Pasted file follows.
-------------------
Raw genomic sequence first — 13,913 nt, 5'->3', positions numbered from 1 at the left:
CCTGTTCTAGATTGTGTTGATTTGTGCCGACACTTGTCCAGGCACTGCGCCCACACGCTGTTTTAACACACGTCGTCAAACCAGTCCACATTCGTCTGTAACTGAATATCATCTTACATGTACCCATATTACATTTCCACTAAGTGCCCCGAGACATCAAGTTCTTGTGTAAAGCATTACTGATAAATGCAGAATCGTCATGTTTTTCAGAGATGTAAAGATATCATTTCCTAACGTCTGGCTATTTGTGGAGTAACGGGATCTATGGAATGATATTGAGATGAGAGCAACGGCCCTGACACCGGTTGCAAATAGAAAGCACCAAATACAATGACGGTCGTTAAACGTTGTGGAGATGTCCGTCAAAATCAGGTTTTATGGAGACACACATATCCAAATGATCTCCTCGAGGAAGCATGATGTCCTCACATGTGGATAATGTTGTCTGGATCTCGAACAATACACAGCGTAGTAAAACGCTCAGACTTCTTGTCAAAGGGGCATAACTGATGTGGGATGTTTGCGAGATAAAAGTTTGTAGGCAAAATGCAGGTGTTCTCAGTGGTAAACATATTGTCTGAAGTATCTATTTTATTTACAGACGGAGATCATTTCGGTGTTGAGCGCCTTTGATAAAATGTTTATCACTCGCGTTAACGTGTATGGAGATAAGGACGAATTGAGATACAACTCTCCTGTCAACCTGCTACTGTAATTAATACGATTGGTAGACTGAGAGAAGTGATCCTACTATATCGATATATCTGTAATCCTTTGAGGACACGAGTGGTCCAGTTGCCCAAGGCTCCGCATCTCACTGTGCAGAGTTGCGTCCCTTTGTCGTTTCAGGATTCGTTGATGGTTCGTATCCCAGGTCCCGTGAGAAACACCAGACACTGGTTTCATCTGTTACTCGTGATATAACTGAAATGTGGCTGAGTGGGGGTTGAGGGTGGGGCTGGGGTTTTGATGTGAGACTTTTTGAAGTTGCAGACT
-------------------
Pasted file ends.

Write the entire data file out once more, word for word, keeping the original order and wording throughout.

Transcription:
Raw genomic sequence first — 13,913 nt, 5'->3', positions numbered from 1 at the left:
CCTGTTCTAGATTGTGTTGATTTGTGCCGACACTTGTCCAGGCACTGCGCCCACACGCTGTTTTAACACACGTCGTCAAACCAGTCCACATTCGTCTGTAACTGAATATCATCTTACATGTACCCATATTACATTTCCACTAAGTGCCCCGAGACATCAAGTTCTTGTGTAAAGCATTACTGATAAATGCAGAATCGTCATGTTTTTCAGAGATGTAAAGATATCATTTCCTAACGTCTGGCTATTTGTGGAGTAACGGGATCTATGGAATGATATTGAGATGAGAGCAACGGCCCTGACACCGGTTGCAAATAGAAAGCACCAAATACAATGACGGTCGTTAAACGTTGTGGAGATGTCCGTCAAAATCAGGTTTTATGGAGACACACATATCCAAATGATCTCCTCGAGGAAGCATGATGTCCTCACATGTGGATAATGTTGTCTGGATCTCGAACAATACACAGCGTAGTAAAACGCTCAGACTTCTTGTCAAAGGGGCATAACTGATGTGGGATGTTTGCGAGATAAAAGTTTGTAGGCAAAATGCAGGTGTTCTCAGTGGTAAACATATTGTCTGAAGTATCTATTTTATTTACAGACGGAGATCATTTCGGTGTTGAGCGCCTTTGATAAAATGTTTATCACTCGCGTTAACGTGTATGGAGATAAGGACGAATTGAGATACAACTCTCCTGTCAACCTGCTACTGTAATTAATACGATTGGTAGACTGAGAGAAGTGATCCTACTATATCGATATATCTGTAATCCTTTGAGGACACGAGTGGTCCAGTTGCCCAAGGCTCCGCATCTCACTGTGCAGAGTTGCGTCCCTTTGTCGTTTCAGGATTCGTTGATGGTTCGTATCCCAGGTCCCGTGAGAAACACCAGACACTGGTTTCATCTGTTACTCGTGATATAACTGAAATGTGGCTGAGTGGGGGTTGAGGGTGGGGCTGGGGTTTTGATGTGAGACTTTTTGAAGTTGCAGACT